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DMAN

Daily Dose of Delight #2: The Popular Charm of High Art Singers

8 posts in this topic

1.Mountie Sergeant Bruce and Marie seem to have a natural romantic interaction, in the first seen Bruce tries to make Marie admit she likes him and in their interactions it's easy to see that she does have romantic feelings for him to.

2. I have never seen either actor in anything else

3. The clips tell me that the main man and woman must be romantically involved, and that if their not the woman must eventually fall for the man.  

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Nelson Eddy and Jeannette MacDonald made a number of films together, but Rose-Marie was pretty much their signature film. The visual of Eddy in his mountie uniform was so iconic that the film itself inspired a musical, "Little Mary Sunshine", in which the mounties are replaced by Forest Rangers.
Rose-Marie also falls under the general category of "Northerns", movies that deal with the northwest territories of Canada and Alaska, and which frequently feature mounties as main characters.

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  1. What do you notice about the interaction between the characters in these two scenes? Please give specific examples. The 1st scene seems to be the beginning of a possible love interest between the 2 of them. He is enamored with her but she goes from no interest to some interest to not sure.  The 2nd scene is a comparison from a mild personality to flamboyant one.  The morals of the two are quite different.
  2. If you have seen either or both of these actors in other films or television shows, please share your perceptions about them.  I have not seen any of the actresses or actors before.  I look forward to watching the movies.
  3. What do these clips tell you about the male/female relationships as they are depicted in the films during this era? What norms might you expect are supported under the Hollywood Film Code?  I like how love interactions are much more innocent in other times.  The feelings are still there but without the rated "R" scenes.  I think the Hollywood Code tries to keep a standard for content.   Which allows the story to change without fear of language or visual violence and more.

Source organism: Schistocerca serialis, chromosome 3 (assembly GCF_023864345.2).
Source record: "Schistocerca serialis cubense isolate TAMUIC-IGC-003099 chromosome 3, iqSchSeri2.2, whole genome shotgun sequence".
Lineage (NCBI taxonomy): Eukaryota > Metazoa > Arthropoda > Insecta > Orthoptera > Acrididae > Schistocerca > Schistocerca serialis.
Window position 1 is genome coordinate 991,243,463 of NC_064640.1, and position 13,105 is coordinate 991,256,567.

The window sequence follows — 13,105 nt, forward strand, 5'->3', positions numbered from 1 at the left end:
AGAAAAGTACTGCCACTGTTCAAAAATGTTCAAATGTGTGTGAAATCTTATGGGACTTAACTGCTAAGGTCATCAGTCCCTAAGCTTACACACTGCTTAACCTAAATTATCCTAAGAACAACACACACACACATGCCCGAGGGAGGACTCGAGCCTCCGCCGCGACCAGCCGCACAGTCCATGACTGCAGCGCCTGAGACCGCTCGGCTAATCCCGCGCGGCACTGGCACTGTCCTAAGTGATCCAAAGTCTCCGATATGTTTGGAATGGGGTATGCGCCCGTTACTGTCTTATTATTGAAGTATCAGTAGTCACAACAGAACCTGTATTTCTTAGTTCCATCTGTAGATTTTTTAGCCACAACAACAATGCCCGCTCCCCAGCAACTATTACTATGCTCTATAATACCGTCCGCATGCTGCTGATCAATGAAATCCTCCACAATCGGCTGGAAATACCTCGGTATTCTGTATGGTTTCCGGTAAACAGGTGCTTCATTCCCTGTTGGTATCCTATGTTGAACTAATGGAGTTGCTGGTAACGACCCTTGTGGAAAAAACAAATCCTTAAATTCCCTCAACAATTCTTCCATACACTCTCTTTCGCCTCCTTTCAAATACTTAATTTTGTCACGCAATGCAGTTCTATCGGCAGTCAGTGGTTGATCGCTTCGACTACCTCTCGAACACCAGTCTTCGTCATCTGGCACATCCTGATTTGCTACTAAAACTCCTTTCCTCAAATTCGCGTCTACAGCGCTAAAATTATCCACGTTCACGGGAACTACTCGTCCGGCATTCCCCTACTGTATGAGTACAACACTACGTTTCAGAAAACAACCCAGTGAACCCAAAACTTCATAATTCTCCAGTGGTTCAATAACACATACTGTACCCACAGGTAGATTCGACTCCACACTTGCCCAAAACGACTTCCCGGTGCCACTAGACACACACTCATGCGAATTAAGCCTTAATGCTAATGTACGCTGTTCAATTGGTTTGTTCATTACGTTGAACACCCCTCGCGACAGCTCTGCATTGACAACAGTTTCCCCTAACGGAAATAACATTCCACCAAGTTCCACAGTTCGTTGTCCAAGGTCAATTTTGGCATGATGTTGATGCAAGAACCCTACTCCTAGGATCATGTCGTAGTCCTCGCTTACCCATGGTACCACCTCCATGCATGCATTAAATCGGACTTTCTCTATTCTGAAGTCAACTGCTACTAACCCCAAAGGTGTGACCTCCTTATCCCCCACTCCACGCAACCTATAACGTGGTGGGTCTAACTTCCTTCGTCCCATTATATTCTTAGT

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What do you notice about the interaction between the characters in these two scenes? Give specific examples.

       The first word that comes to mind concerning the interaction between Eddy and Macdonald is “bantering”. The two banter back and forth, in a fun way, throughout the first clip. He jibes her about helping her get to another man. He quotes poetry to help show he is equal to any competition. He jibes again with the lyrics singing “there is an angel’s breath beneath your sigh” and then there is a “devil in your eye”. In this he is calling it as he sees it. Her facial expression shows he is right. The attraction between the two is obvious to the viewer even though she keeps her back to him. Also obvious is the lyrics reach her heart.  Initially I thought MacDonald was just being coy…as in pretending to be a bit shy or pretending to be overtly modest. As I continued to watch I felt rather than being coy she was, instead, giving every effort to stay focused on her personal mission regardless of her personal feelings. After all, she did participate and play along within specific parameters…like when she helps give other women’s names that would fit into the song “Rose Marie”. Especially funny is her expression when she gives the name Annabelle as an option!